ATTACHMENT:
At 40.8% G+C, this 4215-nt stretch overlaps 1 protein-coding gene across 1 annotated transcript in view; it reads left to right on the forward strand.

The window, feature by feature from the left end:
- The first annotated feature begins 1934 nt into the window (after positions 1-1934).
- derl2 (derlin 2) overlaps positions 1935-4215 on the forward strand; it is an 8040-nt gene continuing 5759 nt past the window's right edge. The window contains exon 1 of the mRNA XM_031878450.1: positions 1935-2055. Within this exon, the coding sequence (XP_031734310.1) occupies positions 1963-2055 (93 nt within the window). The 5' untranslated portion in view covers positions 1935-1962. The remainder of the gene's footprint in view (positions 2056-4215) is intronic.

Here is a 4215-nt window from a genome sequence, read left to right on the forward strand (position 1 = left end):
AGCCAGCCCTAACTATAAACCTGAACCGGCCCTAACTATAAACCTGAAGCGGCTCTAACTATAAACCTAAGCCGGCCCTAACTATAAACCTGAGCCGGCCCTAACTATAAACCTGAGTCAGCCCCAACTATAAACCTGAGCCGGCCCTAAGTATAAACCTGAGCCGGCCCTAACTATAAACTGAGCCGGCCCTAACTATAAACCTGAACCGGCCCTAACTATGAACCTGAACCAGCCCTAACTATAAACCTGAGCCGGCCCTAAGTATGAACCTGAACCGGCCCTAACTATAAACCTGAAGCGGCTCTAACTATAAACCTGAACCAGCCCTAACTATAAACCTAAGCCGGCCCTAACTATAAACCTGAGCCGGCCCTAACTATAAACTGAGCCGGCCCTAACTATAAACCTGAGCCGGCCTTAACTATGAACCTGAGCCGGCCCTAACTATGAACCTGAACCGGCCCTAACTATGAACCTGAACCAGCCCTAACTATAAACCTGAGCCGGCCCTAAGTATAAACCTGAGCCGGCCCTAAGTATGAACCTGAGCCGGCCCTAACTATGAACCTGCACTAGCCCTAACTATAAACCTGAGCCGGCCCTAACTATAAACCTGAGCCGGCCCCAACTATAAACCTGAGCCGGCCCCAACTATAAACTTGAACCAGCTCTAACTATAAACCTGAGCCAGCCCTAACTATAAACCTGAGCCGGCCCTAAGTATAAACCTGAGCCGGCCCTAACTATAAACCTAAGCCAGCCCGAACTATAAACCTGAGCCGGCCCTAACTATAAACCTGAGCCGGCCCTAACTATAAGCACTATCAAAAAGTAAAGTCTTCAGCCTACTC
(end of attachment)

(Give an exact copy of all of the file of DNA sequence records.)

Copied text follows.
At 40.8% G+C, this 4215-nt stretch overlaps 1 protein-coding gene across 1 annotated transcript in view; it reads left to right on the forward strand.

The window, feature by feature from the left end:
- The first annotated feature begins 1934 nt into the window (after positions 1-1934).
- derl2 (derlin 2) overlaps positions 1935-4215 on the forward strand; it is an 8040-nt gene continuing 5759 nt past the window's right edge. The window contains exon 1 of the mRNA XM_031878450.1: positions 1935-2055. Within this exon, the coding sequence (XP_031734310.1) occupies positions 1963-2055 (93 nt within the window). The 5' untranslated portion in view covers positions 1935-1962. The remainder of the gene's footprint in view (positions 2056-4215) is intronic.

Here is a 4215-nt window from a genome sequence, read left to right on the forward strand (position 1 = left end):
AGCCAGCCCTAACTATAAACCTGAACCGGCCCTAACTATAAACCTGAAGCGGCTCTAACTATAAACCTAAGCCGGCCCTAACTATAAACCTGAGCCGGCCCTAACTATAAACCTGAGTCAGCCCCAACTATAAACCTGAGCCGGCCCTAAGTATAAACCTGAGCCGGCCCTAACTATAAACTGAGCCGGCCCTAACTATAAACCTGAACCGGCCCTAACTATGAACCTGAACCAGCCCTAACTATAAACCTGAGCCGGCCCTAAGTATGAACCTGAACCGGCCCTAACTATAAACCTGAAGCGGCTCTAACTATAAACCTGAACCAGCCCTAACTATAAACCTAAGCCGGCCCTAACTATAAACCTGAGCCGGCCCTAACTATAAACTGAGCCGGCCCTAACTATAAACCTGAGCCGGCCTTAACTATGAACCTGAGCCGGCCCTAACTATGAACCTGAACCGGCCCTAACTATGAACCTGAACCAGCCCTAACTATAAACCTGAGCCGGCCCTAAGTATAAACCTGAGCCGGCCCTAAGTATGAACCTGAGCCGGCCCTAACTATGAACCTGCACTAGCCCTAACTATAAACCTGAGCCGGCCCTAACTATAAACCTGAGCCGGCCCCAACTATAAACCTGAGCCGGCCCCAACTATAAACTTGAACCAGCTCTAACTATAAACCTGAGCCAGCCCTAACTATAAACCTGAGCCGGCCCTAAGTATAAACCTGAGCCGGCCCTAACTATAAACCTAAGCCAGCCCGAACTATAAACCTGAGCCGGCCCTAACTATAAACCTGAGCCGGCCCTAACTATAAGCACTATCAAAAAGTAAAGTCTTCAGCCTACTC